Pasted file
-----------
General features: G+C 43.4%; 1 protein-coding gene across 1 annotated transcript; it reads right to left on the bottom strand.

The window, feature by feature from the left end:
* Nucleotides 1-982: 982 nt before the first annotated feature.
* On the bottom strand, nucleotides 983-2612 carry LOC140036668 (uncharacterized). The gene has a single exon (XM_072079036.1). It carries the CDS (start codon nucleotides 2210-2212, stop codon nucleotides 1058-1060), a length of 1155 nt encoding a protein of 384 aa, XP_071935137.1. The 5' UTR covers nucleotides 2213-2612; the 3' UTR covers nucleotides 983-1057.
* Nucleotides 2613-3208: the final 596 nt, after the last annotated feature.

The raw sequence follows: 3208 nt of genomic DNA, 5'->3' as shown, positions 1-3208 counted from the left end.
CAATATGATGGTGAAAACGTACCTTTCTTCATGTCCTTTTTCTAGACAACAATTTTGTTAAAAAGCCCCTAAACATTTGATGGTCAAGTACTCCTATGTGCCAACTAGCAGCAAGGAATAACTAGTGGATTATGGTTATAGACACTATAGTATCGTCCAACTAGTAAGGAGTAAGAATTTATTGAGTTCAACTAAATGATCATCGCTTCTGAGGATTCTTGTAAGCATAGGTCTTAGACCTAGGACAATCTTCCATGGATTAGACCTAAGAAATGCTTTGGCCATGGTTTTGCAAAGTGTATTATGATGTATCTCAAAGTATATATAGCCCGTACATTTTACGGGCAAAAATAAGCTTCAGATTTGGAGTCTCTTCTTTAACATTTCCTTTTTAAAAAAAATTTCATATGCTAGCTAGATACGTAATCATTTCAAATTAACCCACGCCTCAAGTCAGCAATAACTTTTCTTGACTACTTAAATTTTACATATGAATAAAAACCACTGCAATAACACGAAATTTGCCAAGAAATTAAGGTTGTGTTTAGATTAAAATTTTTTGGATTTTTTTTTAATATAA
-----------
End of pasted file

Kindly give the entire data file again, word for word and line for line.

General features: G+C 43.4%; 1 protein-coding gene across 1 annotated transcript; it reads right to left on the bottom strand.

The window, feature by feature from the left end:
* Nucleotides 1-982: 982 nt before the first annotated feature.
* On the bottom strand, nucleotides 983-2612 carry LOC140036668 (uncharacterized). The gene has a single exon (XM_072079036.1). It carries the CDS (start codon nucleotides 2210-2212, stop codon nucleotides 1058-1060), a length of 1155 nt encoding a protein of 384 aa, XP_071935137.1. The 5' UTR covers nucleotides 2213-2612; the 3' UTR covers nucleotides 983-1057.
* Nucleotides 2613-3208: the final 596 nt, after the last annotated feature.

The raw sequence follows: 3208 nt of genomic DNA, 5'->3' as shown, positions 1-3208 counted from the left end.
CAATATGATGGTGAAAACGTACCTTTCTTCATGTCCTTTTTCTAGACAACAATTTTGTTAAAAAGCCCCTAAACATTTGATGGTCAAGTACTCCTATGTGCCAACTAGCAGCAAGGAATAACTAGTGGATTATGGTTATAGACACTATAGTATCGTCCAACTAGTAAGGAGTAAGAATTTATTGAGTTCAACTAAATGATCATCGCTTCTGAGGATTCTTGTAAGCATAGGTCTTAGACCTAGGACAATCTTCCATGGATTAGACCTAAGAAATGCTTTGGCCATGGTTTTGCAAAGTGTATTATGATGTATCTCAAAGTATATATAGCCCGTACATTTTACGGGCAAAAATAAGCTTCAGATTTGGAGTCTCTTCTTTAACATTTCCTTTTTAAAAAAAATTTCATATGCTAGCTAGATACGTAATCATTTCAAATTAACCCACGCCTCAAGTCAGCAATAACTTTTCTTGACTACTTAAATTTTACATATGAATAAAAACCACTGCAATAACACGAAATTTGCCAAGAAATTAAGGTTGTGTTTAGATTAAAATTTTTTGGATTTTTTTTTAATATAA